It’s Not What You Know. It’s What I Don’t.

I’m working in a wine shop for the present.  And I find myself noticing something that’s been pointed out to me for years.

I can speak English, Russian and Hebrew to varying degrees of fluency.
I can read basic Turkish, Ukrainian, Georgian and Serbian/Bosnian/Croatian.
I can recognize many Armenian and Arabic letters.
I have shabby Azeri, Polish and Afrikaans comprehension.
I know the difference in pronunciation of “sz” in Hungarian vis-a-vis Polish, and can read a variety of permutations on the basic Latin alphabets used by Turkic and Slavic dialects.

But I know not a whit of Italian, French, Spanish or Portuguese.  The only languages really useful in a wine store.  And I can’t even fake French.

So I now concur with all and sundry.  I apparently am only attracted to zany languages.  *sigh*  🙂

** Photo below of another zany place.  Click on it for zany information.  The only kind I gather about me.

Remaining Husk of a Church in Ani, the Ancient Armenian Capital Currently Located in Turkey

Remaining Husk of a Church in Ani, the Ancient Armenian Capital Currently Located in Turkey


About sputnitsa

Born in the US, I grew up in Africa and the West Indies, and returned stateside in my teens. After a decade in international development, democracy work, and inclusivity training for domestic NGOs, I joined Peace Corps, and after a year, experienced my first Russian invasion. I followed that up by volunteering with refugees and youth, and after some vacation time climbing minarets and mountains, I returned to New York City, where today I work on social justice with college students, produce short films, and write.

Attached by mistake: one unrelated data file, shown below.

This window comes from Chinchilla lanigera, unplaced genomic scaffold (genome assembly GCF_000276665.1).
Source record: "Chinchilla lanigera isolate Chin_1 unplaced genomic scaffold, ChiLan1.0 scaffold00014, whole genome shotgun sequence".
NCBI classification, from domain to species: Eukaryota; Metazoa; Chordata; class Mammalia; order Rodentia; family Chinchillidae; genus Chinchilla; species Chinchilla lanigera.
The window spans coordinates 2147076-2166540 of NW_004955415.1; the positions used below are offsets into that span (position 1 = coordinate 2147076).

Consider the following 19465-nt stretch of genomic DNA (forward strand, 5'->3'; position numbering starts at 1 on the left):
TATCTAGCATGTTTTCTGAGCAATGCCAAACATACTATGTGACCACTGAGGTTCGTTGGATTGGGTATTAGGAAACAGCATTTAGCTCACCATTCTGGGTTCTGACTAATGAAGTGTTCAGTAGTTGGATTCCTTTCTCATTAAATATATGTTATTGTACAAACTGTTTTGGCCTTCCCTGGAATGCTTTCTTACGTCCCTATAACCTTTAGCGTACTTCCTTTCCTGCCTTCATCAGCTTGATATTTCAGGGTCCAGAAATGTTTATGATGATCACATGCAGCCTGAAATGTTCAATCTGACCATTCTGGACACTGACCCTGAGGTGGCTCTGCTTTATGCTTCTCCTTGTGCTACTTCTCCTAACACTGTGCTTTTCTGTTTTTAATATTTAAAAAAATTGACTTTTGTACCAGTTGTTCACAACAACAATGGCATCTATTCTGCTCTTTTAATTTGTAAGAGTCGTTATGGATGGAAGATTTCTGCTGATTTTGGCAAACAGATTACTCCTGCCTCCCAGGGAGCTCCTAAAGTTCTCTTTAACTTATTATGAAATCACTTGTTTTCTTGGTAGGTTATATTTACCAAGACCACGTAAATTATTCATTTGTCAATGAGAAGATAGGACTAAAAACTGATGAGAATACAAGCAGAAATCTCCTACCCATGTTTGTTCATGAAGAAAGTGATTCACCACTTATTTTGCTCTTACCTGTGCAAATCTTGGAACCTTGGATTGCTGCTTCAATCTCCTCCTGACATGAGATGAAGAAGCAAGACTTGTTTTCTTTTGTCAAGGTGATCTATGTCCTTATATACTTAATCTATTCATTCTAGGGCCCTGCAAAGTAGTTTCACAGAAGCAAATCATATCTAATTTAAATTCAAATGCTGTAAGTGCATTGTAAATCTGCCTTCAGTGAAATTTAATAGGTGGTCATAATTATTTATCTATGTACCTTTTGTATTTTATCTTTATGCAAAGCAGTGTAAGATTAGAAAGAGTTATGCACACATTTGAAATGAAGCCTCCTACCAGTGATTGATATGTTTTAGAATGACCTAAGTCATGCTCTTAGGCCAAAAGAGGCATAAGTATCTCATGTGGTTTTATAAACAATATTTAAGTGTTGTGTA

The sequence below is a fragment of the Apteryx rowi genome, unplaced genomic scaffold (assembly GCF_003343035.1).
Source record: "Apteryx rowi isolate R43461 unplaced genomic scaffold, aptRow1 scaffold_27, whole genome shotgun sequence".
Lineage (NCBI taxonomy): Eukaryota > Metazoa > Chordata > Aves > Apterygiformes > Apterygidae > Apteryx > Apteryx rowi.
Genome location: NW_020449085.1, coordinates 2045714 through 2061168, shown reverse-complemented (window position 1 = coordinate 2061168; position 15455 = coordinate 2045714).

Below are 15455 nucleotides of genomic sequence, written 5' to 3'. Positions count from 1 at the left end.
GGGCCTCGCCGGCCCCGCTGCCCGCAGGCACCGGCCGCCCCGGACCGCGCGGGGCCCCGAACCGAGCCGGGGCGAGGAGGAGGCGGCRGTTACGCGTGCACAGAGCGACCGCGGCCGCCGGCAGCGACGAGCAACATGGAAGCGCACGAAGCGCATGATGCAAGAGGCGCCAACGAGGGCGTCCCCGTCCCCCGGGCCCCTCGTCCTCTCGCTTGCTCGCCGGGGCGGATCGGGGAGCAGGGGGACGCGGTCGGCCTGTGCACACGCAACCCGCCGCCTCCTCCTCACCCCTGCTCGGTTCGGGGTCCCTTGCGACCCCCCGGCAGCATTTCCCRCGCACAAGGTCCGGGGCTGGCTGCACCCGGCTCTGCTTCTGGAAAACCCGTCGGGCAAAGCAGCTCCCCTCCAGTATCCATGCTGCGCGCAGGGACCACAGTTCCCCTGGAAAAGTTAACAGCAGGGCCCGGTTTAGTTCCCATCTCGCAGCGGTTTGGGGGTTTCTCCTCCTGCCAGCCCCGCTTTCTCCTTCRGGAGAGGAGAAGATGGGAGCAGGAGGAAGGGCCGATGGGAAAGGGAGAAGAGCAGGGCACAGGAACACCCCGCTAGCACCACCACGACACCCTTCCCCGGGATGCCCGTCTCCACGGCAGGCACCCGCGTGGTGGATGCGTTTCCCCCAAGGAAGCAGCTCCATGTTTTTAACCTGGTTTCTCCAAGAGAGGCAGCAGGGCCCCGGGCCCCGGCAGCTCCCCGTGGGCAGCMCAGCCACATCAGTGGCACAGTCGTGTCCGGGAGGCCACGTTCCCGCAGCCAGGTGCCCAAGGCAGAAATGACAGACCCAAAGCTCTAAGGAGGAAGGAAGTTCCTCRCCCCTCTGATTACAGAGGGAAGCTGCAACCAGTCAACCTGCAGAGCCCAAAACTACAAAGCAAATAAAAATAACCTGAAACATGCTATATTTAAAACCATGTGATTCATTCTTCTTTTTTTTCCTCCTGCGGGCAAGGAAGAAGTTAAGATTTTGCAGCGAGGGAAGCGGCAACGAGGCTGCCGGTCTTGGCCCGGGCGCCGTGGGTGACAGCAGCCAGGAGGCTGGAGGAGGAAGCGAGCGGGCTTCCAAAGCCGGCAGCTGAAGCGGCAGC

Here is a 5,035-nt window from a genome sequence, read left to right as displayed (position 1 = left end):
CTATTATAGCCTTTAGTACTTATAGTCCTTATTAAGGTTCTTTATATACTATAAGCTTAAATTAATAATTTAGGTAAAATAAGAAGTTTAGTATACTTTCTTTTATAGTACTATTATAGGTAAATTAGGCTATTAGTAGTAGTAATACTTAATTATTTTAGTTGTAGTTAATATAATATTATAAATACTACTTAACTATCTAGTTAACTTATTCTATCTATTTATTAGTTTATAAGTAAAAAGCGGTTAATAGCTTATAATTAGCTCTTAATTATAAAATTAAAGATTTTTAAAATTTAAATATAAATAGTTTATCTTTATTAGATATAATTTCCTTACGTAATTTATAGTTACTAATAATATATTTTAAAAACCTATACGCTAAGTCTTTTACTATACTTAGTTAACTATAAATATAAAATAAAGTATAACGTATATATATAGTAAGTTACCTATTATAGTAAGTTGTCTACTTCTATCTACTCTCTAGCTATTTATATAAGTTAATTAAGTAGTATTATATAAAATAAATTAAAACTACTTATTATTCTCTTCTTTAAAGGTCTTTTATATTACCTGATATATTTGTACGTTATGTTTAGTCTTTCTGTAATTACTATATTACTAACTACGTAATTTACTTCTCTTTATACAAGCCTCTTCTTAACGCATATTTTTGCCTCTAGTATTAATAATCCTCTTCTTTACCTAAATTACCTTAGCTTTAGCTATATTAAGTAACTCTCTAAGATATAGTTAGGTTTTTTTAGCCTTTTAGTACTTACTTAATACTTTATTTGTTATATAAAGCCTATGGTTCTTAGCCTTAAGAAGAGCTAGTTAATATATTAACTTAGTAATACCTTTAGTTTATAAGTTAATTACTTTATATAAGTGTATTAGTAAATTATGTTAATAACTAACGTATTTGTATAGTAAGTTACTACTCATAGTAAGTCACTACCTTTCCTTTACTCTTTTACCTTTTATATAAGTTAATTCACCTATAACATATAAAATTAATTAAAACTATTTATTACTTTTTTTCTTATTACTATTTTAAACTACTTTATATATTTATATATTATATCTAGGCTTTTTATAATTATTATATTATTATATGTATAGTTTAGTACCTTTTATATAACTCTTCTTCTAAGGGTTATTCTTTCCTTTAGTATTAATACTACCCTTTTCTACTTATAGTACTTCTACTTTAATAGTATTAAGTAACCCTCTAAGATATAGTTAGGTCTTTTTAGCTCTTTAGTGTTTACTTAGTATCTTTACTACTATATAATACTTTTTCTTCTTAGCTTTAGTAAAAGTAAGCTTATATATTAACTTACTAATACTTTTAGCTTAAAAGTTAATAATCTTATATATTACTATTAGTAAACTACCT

This entry was posted in Armenia, Caucasus, language, travel, Turkey, whatnot and tagged , , , , , . Bookmark the permalink.

2 Responses to It’s Not What You Know. It’s What I Don’t.

  1. messera1 says:

    Great picture. I am named after this city, 🙂 I looked upon this city from the Armenia/Turkey border last weekend. It was very special for me. It’s amazing to imagine 800 years ago a bustling and powerful center of a kingdom was here…

  2. sputnitsa says:

    Truly amazing 🙂 And while I stood in Ani, looking out over the ravine and into Armenia, I kept wondering what it would look like from there. Was it beautiful from there?

    There is a gorgeous building I could barely make out in the distance, which looks like it’s in Armenia or else in the middle of the divide between the two countries… I feel like I imagined it’s a convent or something.

    Truly an evocative place 🙂 And I love the name! 🙂

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